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. Last Updated: 07/27/2016

Revolt Gives Ailing Mill a 2nd Chance




SOVIETSKAYA, Western Russia -- Workers at a paper factory in the Leningrad region are hoping to get the mill running again after they seized control of the plant from foreign management and got some help from state lawmakers.


Workers at the Vyborg Paper and Cellulose Mill, shut down since February when unpaid employees went on strike, are counting on the Aug. 10 registration of the plant as a public enterprise -- which gave them a 100 percent stake in the mill -- and promised tax aid from the parliament to put the factory back on its feet and start generating revenue.


The latest events -- particularly the parliament intervention and the altering of the factory's ownership -- have added a new wrinkle to a story not uncommon throughout Russia in the days following the privatization of former state-owned enterprises.


The saga began last year when Nimonor Investments Ltd., a little-known Cyprus-registered company, offered to bail out the debt-ridden plant, Alexander Vantorin, the 48-year-old director elected by the trade union during this year's strike, said in an interview last Friday.


Vyborg, located 140 kilometers northwest of St. Petersburg, controlled more than 60 percent of the regional market in candy wrappers, wrapping paper, toilet paper and other paper products in the late 1980s, he said. Even in 1993, the mill posted a turnover of $60 million.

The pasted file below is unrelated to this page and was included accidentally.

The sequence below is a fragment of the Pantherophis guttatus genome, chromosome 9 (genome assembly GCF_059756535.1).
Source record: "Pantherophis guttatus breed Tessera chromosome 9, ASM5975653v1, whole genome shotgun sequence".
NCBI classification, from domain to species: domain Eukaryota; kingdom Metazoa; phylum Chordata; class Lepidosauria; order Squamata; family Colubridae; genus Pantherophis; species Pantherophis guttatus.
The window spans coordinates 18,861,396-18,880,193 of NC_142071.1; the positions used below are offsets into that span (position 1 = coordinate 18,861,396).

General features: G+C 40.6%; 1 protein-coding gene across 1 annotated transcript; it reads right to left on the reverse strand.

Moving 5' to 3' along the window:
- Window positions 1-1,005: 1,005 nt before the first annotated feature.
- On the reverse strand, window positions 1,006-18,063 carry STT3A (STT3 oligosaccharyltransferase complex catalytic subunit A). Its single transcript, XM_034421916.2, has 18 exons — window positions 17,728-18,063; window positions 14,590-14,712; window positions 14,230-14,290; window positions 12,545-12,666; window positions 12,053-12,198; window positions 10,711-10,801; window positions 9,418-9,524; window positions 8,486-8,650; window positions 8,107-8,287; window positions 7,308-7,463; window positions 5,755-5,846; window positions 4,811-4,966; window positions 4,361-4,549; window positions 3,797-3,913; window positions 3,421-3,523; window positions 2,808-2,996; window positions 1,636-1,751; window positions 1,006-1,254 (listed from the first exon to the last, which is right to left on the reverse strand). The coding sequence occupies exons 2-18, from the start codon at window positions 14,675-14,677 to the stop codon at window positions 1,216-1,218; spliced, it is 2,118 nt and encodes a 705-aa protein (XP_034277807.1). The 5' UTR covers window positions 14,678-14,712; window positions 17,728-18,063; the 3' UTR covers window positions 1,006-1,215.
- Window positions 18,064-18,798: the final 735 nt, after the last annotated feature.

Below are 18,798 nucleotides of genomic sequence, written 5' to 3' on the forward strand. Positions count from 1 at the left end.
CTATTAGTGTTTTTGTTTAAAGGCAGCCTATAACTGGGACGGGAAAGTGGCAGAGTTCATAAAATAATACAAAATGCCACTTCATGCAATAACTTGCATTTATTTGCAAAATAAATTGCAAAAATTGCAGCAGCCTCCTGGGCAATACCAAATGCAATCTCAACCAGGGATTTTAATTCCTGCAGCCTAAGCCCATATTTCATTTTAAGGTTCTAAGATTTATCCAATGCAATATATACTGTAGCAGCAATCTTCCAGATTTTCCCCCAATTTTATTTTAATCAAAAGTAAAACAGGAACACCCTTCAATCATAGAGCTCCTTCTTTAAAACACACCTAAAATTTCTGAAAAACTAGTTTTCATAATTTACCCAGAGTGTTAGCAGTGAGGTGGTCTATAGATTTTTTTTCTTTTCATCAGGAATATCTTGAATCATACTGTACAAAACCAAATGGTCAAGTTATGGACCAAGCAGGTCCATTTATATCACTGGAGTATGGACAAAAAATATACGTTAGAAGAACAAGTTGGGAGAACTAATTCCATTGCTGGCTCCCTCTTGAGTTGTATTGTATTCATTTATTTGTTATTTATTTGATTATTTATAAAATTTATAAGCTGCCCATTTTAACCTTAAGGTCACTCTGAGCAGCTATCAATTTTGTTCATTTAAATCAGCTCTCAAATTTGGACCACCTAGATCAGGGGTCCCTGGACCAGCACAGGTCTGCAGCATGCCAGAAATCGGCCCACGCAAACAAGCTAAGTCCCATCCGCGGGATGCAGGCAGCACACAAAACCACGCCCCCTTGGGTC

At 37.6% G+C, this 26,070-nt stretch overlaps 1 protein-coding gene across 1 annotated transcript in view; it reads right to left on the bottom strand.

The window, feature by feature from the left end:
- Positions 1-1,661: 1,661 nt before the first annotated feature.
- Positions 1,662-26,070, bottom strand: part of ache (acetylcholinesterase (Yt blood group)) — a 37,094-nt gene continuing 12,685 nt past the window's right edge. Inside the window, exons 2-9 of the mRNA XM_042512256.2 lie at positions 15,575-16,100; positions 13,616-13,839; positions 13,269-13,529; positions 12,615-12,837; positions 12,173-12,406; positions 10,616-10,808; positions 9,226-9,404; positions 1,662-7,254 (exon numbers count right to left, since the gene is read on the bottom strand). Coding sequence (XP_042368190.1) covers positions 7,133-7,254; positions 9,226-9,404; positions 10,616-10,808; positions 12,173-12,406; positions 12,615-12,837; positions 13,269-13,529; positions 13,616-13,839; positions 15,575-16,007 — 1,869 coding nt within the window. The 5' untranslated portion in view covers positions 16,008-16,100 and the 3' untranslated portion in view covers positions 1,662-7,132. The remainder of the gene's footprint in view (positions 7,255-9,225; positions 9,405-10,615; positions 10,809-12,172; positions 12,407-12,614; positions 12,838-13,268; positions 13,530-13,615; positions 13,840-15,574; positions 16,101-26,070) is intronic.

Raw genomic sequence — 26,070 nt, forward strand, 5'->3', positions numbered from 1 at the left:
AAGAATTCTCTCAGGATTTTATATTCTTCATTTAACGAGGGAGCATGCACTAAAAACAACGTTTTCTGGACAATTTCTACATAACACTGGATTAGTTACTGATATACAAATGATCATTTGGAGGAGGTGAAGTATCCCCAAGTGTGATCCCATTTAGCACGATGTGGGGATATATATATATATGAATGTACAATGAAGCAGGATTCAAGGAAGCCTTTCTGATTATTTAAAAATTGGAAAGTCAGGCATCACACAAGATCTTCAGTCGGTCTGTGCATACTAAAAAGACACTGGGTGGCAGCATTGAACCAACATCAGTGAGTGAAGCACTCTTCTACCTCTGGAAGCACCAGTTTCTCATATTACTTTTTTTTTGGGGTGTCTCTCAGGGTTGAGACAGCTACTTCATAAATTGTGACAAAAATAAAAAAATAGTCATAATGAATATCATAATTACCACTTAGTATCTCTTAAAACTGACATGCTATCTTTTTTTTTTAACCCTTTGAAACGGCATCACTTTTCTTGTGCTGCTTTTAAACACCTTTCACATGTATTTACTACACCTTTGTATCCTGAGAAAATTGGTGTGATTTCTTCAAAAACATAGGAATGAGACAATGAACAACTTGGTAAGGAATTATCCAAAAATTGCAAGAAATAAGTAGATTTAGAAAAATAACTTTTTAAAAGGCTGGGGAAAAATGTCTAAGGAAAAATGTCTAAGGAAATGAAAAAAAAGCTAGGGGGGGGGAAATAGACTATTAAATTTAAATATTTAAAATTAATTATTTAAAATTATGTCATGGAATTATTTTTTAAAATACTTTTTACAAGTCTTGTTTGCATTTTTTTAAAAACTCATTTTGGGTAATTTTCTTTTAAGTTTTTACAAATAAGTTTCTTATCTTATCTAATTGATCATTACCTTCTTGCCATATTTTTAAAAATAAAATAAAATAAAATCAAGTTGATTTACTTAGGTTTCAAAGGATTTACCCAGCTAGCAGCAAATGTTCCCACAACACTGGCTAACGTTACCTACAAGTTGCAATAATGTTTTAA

But by 1997, Vyborg had fallen on hard times and owed $8.1 million in wage arrears and $83 million in federal tax debts, Vantorin said.


Then along came Nimonor, which through its Russian representative, British citizen Mark Rhodes, closed a deal on the factory and signed an agreement with the workers to keep all 2,100 jobs and pay off Vyborg's back wages and tax debt.


Despite strong financial assurances, further investigation would show that Nimonor was registered in Cyprus only three weeks before the sale of the factory, Vantorin said.


Rhodes was unavailable for comment when attempts were made to contact him.


After the deal, Vyborg workers say they began growing angry when wages still went unpaid, and the final straw came in February when management began to lay off employees.


Furious, they went on strike, joining forces with local villagers to lock Nimonor out of the factory. They then threatened to block the main highway running through Sovietskaya from Finland, the route used by international importers from northern Europe to Russia.


The outraged workers caught the attention of the parliament, which offered to help workers by providing funds to restructure the mill's $83 million tax debt.


Then on Aug. 10, Vyborg employees got the mill registered as a public enterprise.


Now, even though it is uncertain what role Nimonor will play in future operations, the national attention gained in the strike and the Duma's assistance has brightened the factory's future considerably, Vantorin said, adding he is determined to get production going again, perhaps as soon as this fall.